It’s a pity that this book had to go to press before the tickets for this year’s U.S. presidential election shaped up. It is nevertheless timely, coming as it does at the start of the sprint stage of the marathon that is a U.S. presidential race, which essentially begins the day after the last one ends.

Gil Troy’s review of past presidencies is an instructive guide to rating this year’s contenders. His thesis is that the most successful presidents have practiced constructive moderation by embracing and defining the political centre of their times, rejecting extremism of the left and right, but at the same time seeking to reconcile conflicting currents of thought with enlightened compromise.

Going for the centre may sound like a no-brainer. It is the hoariest of political wisdom that the leader who best positions himself at the political centre that encompasses the broad majority of

voters will be blessed with success. But as the Queens-born Troy, who now teaches history at McGill University, expounds in Leading from the Center: Why Moderates Make the Best Presidents, that’s easier said than done.

“It is a high-wire balancing act,” he writes. “Leaning too far in any one direction or holding on too tight to heavy baggage risks a steep fall, often with no safety net. … Vigorous responses have to be rationally based. Shrill debates obscure real dangers and risk hysterical overreactions.”

The successful practitioner must be a visionary, but cautious in the application of vision, able to compromise without abdicating principle, capable of firing the public imagination while respecting the bounds of realism. It takes not just moderates, as Troy puts it, but muscular moderates; not just centrists, but passionate centrists. The governing idea is to think creatively, cultivate broad alliances and “push voters just enough so they move forward without losing their balance.”

Those who have masterfully succeeded at this in Troy’s book include George Washington, Abraham Lincoln, the two Roosevelts, Teddy and Franklin Delano and, most lately, Ronald Reagan. Prominent among those he counts as falling short on one essential count or the other include Richard Nixon, Jimmy Carter, Bill Clinton and George W. Bush.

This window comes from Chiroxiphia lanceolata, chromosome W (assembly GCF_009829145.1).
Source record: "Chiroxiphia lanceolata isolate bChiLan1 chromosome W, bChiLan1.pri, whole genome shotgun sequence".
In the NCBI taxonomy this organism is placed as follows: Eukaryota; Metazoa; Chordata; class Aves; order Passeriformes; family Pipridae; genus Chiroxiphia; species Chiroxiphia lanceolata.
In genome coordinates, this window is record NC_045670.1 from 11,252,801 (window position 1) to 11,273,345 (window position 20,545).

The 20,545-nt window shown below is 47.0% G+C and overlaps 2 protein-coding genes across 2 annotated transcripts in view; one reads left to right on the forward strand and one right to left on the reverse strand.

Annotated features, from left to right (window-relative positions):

He suggests Washington, with his power of personality, modesty of manner and diligent striving for common cause in forging a nation from a gaggle of disparate colonies, set a lasting tone for American democracy at its best, when it works in a spirit of civility and centrism.

Troy makes the point that the centre path is by no means the easy way. His successful centrists tend to have in common that they catch flack from both sides of the ideological divide between left and right, including from their own partisans. Lincoln was reviled by both slavers and abolitionists for his incremental approach to emancipation, initially willing to allow some slavery in the interest of preserving the union; in his day, F.D.R. was denounced as a stooge for both commies and capitalists.

Clinton gets marked down as a failure even though Troy hails him as a “political virtuoso” and an instinctive centrist. He gets written off for being bigger on talk than action, reluctant to stake his popularity on risky endeavours. The conclusion is drawn that “presidents who love to be loved too much fail to accomplish much.”

Bush II fails the moderation grade for the opposite reason. Where Clinton’s moderation lacked muscle, Bush came on with an excess of muscle and a dearth of moderation, content to be president of half the country and damn the rest.

This is a scholarly book, but most accessible to anyone with a serious interest in politics. It offers a sprightly tour of U.S. presidential history liberally sprinkled with bon mots and eloquently expressed insights, both Troy’s and those he quotes.

Another pity is that the book is entirely devoted to U.S. politics. It would have been interesting to get a take on how his thesis applies to Canada, and why the U.S. political centre is so markedly skewed to the right of where it lies in Canada.

But then, that could make for a whole other book.

Hubert Bauch is The Gazette’s senior political writer.

LEADING FROM THE CENTER: WHY MODERATES MAKE THE BEST PRESIDENTS

By Gil Troy

Basic Books,

341 pages, $29.50

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Why Moderates Make The Best Presidents

July 14, 2008, 89.3 KPCC

(Listen)

Larry Mantle talks with author and historian Gil Troy about his new book, “Leading from the Center,” which presents evidence why the best American Presidents were able to avoid partisan extremes and work to lead from a more centrist point of view.